When I chose to study business administration, my objective was to become a consultant. My thought process was simple: ask your client so many questions that eventually they give you the answer they want to hear! It had the ring of an easy job with lots of traveling and meeting many interesting people.
Strangely, none of the consulting firms felt that I was cut out for the job. Maybe it was because my facial expressions easily give away if I think that things don’t add up or are blown out of proportion. Besides being smart and diplomatic, you also need a poker face to be a consultant.
My dreams of being a consultant dashed, I took a job with IBM. In my role, I had the opportunity to negotiate and direct a European project across a few countries and several layers of hierarchy to optimize their maintenance processes and cost. It was a cool job, with the travelling and the language exposure that I enjoy so much.
After 17 years, however, I quit my job at IBM and became a consultant after all – but in a different field. I got to use my experience in multinational project work and negotiations to help others with their intercultural communication. It’s a fascinating job; every customer has a different question about a different country. The questions are never the same, so it keeps being fun and interesting to me. Lifelong learning is the motto!
A few weeks ago, my career path took another turn. I was asked to become a lecturer at the Netherlands university NHL Stenden in their academy of Industrial Engineering. I took the job because I like the interaction with students, and I hope that I can make their path easier than mine was. With a bit of luck, I can pass on a broader perspective and open minds, too. But I had no specific subject to teach and found that pretty vague. Also, my knowledge of cost elements, accounting, and decision models is clearly not up to par!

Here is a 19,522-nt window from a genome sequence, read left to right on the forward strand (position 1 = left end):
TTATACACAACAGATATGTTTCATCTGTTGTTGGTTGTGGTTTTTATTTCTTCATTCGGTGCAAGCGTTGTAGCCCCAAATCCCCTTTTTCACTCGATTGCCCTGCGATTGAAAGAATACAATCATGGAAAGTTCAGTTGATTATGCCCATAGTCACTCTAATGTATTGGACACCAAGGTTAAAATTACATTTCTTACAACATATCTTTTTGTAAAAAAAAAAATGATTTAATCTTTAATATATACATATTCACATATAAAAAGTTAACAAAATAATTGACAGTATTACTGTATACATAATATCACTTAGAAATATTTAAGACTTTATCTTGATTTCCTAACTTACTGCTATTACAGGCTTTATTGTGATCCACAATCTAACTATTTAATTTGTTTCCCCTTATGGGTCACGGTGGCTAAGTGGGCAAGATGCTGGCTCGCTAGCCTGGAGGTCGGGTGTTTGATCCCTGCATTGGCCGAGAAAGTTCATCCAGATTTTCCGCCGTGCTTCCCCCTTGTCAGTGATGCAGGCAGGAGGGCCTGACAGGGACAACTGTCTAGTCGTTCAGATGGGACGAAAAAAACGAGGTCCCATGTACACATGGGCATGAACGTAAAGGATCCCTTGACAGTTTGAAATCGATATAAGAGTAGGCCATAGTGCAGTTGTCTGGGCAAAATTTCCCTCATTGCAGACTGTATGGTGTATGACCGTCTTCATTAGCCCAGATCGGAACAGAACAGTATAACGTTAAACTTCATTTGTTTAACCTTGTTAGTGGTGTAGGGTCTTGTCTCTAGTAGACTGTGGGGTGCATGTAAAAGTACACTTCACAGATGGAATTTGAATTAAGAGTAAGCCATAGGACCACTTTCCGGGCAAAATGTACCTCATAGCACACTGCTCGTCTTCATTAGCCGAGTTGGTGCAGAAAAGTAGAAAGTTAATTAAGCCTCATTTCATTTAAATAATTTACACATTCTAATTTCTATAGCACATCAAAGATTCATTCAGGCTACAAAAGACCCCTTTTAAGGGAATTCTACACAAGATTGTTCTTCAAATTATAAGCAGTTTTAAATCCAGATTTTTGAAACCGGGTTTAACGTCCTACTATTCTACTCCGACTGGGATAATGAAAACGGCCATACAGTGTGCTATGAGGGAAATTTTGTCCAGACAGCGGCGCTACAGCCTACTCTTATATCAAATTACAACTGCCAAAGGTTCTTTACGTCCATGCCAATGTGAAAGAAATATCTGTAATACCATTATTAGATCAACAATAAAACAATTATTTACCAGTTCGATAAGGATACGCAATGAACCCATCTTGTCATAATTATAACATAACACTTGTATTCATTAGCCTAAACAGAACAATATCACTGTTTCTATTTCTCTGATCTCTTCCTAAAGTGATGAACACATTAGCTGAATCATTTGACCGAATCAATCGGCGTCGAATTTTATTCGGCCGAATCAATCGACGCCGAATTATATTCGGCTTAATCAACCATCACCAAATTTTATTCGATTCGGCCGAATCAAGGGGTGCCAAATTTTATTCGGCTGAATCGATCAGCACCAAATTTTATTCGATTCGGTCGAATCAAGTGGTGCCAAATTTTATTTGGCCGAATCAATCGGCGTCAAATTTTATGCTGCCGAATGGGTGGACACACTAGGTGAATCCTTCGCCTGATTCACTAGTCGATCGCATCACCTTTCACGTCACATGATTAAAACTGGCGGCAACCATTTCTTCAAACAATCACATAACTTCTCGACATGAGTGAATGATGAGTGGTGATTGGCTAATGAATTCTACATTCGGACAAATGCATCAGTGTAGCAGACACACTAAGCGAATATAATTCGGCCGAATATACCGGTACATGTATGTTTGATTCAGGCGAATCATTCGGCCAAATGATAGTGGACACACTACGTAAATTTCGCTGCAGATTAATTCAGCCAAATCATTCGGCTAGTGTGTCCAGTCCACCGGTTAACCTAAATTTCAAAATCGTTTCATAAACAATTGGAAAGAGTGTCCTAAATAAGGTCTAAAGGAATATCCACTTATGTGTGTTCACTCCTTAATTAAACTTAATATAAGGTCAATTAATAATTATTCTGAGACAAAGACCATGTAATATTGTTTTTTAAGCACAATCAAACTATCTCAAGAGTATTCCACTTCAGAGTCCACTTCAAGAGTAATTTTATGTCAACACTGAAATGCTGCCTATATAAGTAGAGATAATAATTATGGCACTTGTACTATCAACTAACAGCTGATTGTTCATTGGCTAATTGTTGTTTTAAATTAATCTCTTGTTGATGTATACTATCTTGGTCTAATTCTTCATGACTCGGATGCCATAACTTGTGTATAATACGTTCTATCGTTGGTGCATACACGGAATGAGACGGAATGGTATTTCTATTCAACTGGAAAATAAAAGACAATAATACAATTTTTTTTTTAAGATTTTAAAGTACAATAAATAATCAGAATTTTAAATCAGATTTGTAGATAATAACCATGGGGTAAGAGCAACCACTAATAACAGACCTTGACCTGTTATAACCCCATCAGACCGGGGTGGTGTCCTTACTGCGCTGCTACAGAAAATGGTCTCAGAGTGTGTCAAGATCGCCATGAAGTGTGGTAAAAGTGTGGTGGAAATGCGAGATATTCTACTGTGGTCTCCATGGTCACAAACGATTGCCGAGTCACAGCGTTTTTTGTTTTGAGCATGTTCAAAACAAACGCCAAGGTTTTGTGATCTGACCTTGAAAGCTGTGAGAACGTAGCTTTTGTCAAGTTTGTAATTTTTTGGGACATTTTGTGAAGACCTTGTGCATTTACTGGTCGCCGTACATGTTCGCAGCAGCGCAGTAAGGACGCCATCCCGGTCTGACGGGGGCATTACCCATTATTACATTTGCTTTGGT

Three weeks into the job, I realize that I still have no specific field of expertise assigned to my name. If you ask me what my specialty is, I couldn’t say. And maybe that’s the key: I learned a lot of business theories, models, and formulas during my university studies in Germany. At Thunderbird, I learned how that translates to common sense, strategic thinking, and communicating with your business partners around the world. So what is my expertise? What can I pass on to the students whose eyes stare at me with impatience (partially because they are eager to learn, with the rest waiting to be released into the sun)?
I have learned to see the bigger picture, the entire process, and the purpose of a business venture. I can tell you what is at the core of the value chain and what is the need that it fulfills. It’s a crucial skill when it comes to process re-engineering, negotiations with suppliers and customers, price calculations, and cost cutting exercises.
I also have learned to be aware of the details in the process, the sequence of events, and the critical path forward. I can tell students to avoid trying to scale up or down or implement a change without this in mind.
I have learned to identify key stakeholders and how to keep them informed and happy. I know what they are looking for in actions and in results, how they want to see them presented, and how to make others see the benefit of my work. I understand how I should phrase requests for extra time, support, or money.
Finally, I have learned to connect with people from various backgrounds and see them for their amazing personality, contributions, and talent.
In my first couple weeks as a lecturer, I learned on the job that although I have no formal field of expertise, I have a lot of valuable insights in the field of business to pass on to students in the classroom. So far, they have listened to me patiently – and I have only just begun!